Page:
National Life Group5.755.755.755.755.  
*Ohio National through 2021 when demutualized
**Foresters rates through dividend payment to policyholders of record in 2022
***MetLife / Brighthouse through 2020

Non-Participating Life Insurance Policies

Contrast participating life insurance with a non-participating life insurance policy, where the owner does not participate in the surplus earnings of the company, and therefore, does not receive a life insurance dividend. Non participating insurance policies are typically seen in final expense insurance policies, which are small whole life insurance policies.


There are some companies that offer larger participating whole life policies that do not receive dividends, such as MetLife. The interesting thing about MetLife is the company was once a mutual company, but has since “de-mutualized” and become a stock company back in the year 2000. Another more recent company to “de-mutualize” is Ohio National.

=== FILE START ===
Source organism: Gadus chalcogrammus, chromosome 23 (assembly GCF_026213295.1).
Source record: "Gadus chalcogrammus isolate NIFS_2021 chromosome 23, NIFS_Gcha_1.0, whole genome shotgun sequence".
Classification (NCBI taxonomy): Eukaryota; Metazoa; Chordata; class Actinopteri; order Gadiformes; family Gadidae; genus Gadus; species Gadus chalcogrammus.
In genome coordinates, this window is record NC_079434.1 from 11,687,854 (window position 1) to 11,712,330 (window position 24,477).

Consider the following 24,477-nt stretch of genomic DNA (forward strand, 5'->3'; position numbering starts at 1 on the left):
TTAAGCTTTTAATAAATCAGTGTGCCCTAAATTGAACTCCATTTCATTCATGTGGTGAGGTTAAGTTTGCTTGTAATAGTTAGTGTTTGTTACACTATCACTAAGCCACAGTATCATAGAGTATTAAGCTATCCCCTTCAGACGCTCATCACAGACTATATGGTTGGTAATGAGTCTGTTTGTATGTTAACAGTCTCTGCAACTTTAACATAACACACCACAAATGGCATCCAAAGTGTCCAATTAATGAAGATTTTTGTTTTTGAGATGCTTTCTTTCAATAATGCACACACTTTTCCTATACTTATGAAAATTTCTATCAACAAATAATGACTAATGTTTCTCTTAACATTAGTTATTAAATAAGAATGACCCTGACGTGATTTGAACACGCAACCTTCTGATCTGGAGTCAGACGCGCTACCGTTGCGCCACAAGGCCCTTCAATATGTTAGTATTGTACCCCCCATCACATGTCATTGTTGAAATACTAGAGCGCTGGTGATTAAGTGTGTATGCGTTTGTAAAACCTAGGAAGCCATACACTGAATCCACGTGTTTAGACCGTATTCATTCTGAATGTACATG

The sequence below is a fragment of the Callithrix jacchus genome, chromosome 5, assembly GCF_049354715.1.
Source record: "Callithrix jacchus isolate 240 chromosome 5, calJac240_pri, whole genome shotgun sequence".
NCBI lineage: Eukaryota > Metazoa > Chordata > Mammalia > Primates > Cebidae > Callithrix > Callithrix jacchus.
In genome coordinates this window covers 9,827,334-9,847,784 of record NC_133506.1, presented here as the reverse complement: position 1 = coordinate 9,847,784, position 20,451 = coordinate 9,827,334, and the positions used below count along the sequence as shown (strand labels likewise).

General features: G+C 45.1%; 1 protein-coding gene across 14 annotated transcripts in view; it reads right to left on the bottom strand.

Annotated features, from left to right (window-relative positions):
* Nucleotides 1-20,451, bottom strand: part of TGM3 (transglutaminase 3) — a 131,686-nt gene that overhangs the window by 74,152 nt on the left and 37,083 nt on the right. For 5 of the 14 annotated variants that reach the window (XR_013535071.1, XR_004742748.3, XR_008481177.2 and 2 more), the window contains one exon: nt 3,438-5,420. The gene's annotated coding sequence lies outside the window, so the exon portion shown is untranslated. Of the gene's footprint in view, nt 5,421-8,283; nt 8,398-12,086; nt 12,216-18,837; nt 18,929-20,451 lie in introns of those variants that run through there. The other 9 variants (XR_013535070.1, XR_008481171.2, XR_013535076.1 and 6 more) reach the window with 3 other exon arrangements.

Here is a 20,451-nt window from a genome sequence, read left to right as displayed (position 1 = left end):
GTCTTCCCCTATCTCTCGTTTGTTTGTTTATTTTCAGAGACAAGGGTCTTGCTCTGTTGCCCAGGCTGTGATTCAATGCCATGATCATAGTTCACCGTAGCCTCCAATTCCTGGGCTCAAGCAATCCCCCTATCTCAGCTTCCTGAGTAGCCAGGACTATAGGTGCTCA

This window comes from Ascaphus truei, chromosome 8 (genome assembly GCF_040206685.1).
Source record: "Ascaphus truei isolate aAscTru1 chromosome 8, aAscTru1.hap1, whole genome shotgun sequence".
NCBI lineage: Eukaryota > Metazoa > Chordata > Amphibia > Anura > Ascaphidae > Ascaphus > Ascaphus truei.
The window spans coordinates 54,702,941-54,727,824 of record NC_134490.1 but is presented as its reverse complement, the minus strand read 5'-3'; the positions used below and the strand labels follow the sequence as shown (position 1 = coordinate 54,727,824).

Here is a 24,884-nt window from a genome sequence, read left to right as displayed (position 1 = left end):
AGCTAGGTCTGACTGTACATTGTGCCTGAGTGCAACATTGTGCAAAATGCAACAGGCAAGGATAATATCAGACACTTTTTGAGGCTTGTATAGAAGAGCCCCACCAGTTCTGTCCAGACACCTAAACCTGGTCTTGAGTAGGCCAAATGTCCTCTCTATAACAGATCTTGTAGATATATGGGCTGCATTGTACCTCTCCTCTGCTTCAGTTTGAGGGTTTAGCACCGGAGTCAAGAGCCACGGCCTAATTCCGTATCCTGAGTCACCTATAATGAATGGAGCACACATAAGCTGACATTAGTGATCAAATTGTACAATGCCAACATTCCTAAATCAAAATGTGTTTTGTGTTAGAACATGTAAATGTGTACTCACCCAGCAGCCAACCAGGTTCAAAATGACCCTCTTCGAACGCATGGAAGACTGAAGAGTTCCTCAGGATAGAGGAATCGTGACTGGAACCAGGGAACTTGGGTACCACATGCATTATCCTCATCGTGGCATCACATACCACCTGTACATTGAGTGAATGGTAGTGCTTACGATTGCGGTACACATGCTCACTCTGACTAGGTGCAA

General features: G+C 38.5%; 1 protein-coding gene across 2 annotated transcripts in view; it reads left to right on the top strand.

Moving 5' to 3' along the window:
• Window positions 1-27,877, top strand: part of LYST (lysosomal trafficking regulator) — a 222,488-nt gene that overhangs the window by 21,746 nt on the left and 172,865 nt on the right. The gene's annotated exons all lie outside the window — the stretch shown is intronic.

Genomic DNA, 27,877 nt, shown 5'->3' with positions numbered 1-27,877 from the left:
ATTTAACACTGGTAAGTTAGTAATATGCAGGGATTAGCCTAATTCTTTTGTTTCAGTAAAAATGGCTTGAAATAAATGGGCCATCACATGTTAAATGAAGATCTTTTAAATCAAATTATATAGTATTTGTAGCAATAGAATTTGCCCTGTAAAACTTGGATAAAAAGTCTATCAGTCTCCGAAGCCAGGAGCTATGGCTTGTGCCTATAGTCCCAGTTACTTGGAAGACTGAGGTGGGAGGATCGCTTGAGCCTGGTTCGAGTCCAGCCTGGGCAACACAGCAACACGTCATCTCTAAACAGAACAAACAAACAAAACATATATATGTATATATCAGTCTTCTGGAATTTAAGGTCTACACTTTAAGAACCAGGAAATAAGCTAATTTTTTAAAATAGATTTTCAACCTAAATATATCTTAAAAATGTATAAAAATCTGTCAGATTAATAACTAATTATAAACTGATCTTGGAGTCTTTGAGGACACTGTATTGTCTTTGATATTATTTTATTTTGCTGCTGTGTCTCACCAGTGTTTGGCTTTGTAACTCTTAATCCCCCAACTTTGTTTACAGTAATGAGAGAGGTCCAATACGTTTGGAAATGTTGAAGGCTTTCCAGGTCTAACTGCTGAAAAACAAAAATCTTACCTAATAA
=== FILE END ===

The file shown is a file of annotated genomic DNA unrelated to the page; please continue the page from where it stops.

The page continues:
Mutual Insurance Companies

A mutual insurance company is a participating life insurance company where the participating policyowners are joint owners in the company. With a mutual insurance company offering participating whole life insurance, the owner of the policy shares in the profits of the company, i.e. “participates” in the profits as a mutual owner in the company. This mutuality in the insurer’s profits, aligns the company’s interests with those of the policyholders, fostering a sense of shared success and stability.

Stock Insurance Company

Contrast a mutual company, with a stock insurance company, where the shareholders or stockholders of the company are the joint owners of the company. As a result, the stock company will put the interest of its shareholders over those of the policyholders, at it seeks to maximize shareholder value. And this is why stock insurance companies are not an ideal choice when looking to buy a participating insurance policy.

Participating Life Insurance Policies Pros and Cons

Whole Life Insurance AdvantagesWhole Life Insurance Disadvantages
No maximum annual contribution limitMust qualify for coverage through underwriting